Sikaritai
Tori Aikwakai
Native toIndonesia
RegionSikari village in Rafaer District, Mamberamo Raya Regency, Papua
Native speakers
(800 cited 1993)[1]
Lakes Plain
  • Central
    • Sikaritai
Language codes
ISO 639-3tty
Glottologsika1263

Sikaritai (Sikwari) is a Lakes Plain language of Papua, Indonesia. It is named after Sikari village in Rafaer District, Mamberamo Raya Regency. Alternate names are Aikwakai, Araikurioko, Ati, Tori, Tori Aikwakai.

It is spoken in Haya, Iri, and Sikari villages.[2]

Sikaritai, Obokuitai, and Eritai constitute a dialect cluster.

Phonology

The following discussion is based on Martin (1991).[3]

Consonants

Labial Coronal Velar
Plosive b t d k
Fricative ɸ s
Semivowel w

This small consonant inventory is typical of Lakes Plain languages.[4] The complete lack of nasals is also a feature of these languages.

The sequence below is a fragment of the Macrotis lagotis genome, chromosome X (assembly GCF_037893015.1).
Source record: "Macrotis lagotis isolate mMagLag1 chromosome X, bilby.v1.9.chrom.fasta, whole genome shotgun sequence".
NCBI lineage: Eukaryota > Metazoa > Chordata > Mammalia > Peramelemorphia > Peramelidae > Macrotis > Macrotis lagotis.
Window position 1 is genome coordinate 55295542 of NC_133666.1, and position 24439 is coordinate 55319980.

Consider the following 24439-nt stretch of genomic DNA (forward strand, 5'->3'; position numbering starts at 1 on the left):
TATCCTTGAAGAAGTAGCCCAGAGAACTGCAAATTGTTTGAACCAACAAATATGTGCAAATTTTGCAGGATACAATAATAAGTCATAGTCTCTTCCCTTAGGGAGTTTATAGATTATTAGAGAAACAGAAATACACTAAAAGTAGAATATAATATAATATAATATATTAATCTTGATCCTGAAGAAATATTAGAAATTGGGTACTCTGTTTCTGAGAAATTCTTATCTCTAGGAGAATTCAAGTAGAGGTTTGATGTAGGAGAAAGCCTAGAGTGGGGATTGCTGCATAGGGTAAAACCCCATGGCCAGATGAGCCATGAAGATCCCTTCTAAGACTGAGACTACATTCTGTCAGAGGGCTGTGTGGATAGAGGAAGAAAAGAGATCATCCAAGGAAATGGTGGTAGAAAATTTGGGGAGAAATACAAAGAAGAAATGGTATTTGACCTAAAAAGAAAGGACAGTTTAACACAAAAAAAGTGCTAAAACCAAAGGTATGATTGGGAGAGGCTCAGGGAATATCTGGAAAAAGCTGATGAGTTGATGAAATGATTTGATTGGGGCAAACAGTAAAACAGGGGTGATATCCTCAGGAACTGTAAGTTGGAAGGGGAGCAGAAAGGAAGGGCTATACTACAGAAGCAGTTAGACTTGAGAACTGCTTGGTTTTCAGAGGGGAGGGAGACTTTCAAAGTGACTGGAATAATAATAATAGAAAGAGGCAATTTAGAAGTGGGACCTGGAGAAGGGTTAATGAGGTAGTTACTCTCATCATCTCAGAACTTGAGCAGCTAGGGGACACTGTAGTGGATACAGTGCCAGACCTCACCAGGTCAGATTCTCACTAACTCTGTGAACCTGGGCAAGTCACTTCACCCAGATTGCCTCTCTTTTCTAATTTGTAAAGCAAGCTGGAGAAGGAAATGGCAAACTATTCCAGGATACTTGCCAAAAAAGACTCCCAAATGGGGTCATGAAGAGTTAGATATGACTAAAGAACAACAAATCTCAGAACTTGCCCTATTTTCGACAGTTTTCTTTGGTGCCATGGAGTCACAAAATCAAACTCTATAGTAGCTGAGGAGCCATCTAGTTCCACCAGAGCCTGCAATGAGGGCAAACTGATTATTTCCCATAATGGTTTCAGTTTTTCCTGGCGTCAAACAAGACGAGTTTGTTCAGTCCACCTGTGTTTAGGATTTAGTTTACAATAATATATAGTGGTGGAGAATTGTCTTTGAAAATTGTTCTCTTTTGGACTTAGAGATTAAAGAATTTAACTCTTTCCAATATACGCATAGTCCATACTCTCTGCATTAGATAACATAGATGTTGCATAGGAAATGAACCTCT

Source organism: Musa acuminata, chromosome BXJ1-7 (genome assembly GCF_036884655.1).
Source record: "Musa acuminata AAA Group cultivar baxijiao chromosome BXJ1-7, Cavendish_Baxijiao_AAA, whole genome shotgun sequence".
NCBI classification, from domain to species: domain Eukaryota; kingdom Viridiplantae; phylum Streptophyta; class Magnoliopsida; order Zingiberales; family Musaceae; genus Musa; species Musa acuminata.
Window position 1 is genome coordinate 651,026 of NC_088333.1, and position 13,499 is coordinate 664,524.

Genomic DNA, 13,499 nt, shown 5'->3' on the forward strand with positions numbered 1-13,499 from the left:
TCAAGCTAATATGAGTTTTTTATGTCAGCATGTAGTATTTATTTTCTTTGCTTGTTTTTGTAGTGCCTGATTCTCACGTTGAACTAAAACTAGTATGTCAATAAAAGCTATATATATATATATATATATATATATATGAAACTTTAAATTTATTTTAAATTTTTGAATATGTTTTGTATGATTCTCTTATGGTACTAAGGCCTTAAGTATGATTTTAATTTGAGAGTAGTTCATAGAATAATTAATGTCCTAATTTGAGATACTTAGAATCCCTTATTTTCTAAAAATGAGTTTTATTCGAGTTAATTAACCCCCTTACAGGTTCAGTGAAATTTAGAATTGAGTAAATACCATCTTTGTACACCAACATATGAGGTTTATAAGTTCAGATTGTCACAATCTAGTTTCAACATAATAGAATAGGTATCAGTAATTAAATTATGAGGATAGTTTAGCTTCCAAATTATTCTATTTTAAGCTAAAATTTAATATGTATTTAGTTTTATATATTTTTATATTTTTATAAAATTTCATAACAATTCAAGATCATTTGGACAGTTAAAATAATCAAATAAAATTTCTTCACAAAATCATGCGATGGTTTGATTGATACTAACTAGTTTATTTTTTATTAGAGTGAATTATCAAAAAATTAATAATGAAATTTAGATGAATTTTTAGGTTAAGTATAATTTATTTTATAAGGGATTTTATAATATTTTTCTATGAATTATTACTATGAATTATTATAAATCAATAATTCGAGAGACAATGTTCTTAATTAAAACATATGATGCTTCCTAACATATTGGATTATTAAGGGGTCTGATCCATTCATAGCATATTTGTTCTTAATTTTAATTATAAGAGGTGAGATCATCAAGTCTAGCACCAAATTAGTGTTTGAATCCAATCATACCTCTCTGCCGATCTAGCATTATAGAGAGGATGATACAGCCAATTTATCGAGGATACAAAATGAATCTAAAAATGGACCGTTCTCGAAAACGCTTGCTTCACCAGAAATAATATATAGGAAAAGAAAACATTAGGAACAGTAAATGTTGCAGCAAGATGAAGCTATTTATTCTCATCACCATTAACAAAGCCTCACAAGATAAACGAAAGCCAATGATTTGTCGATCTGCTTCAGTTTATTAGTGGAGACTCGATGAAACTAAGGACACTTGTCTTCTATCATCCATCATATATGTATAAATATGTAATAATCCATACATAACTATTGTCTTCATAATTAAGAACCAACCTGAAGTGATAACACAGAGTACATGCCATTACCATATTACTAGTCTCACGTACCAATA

There are however several notable allophonic variants:

Vowels

Sikaritai has six vowels.

Front Central Back
High i u
Mid-high e
Mid ɛ o
Low a

Many other Lakes Plain languages have developed a series of extra high "fricativized" vowels from the loss of a final consonant.[4] In Sikaritai the final consonants have been retained; however, extra-high [i] and [u] appear as allophones of /i/ and /u/ before final /g/ and /d/. Martin postulates that Sikaritai is in the process of developing contrastive fricativized vowels as other Lakes Plain languages have done.

Tone

The language has a two-height tone system with H and L tone. More than one tonal element can appear on a single syllable.

Syllables

The syllable template is (C)(C)V(V)(C).

References

  1. ^ Sikaritai at Ethnologue (18th ed., 2015) (subscription required)
  2. ^ Eberhard, David M.; Simons, Gary F.; Fennig, Charles D., eds. (2019). "Indonesia languages". Ethnologue: Languages of the World (22nd ed.). Dallas: SIL International.
  3. ^ Martin, David (1991). "Sikaritai phonology". Workpapers in Indonesian Languages and Cultures. 9: 91–120.
  4. ^ a b Clouse, Duane (1997). "Toward a reconstruction and reclassification of the Lakes Plain languages of Irian Jaya". Papers in Papuan Linguistics. 3: 133–236.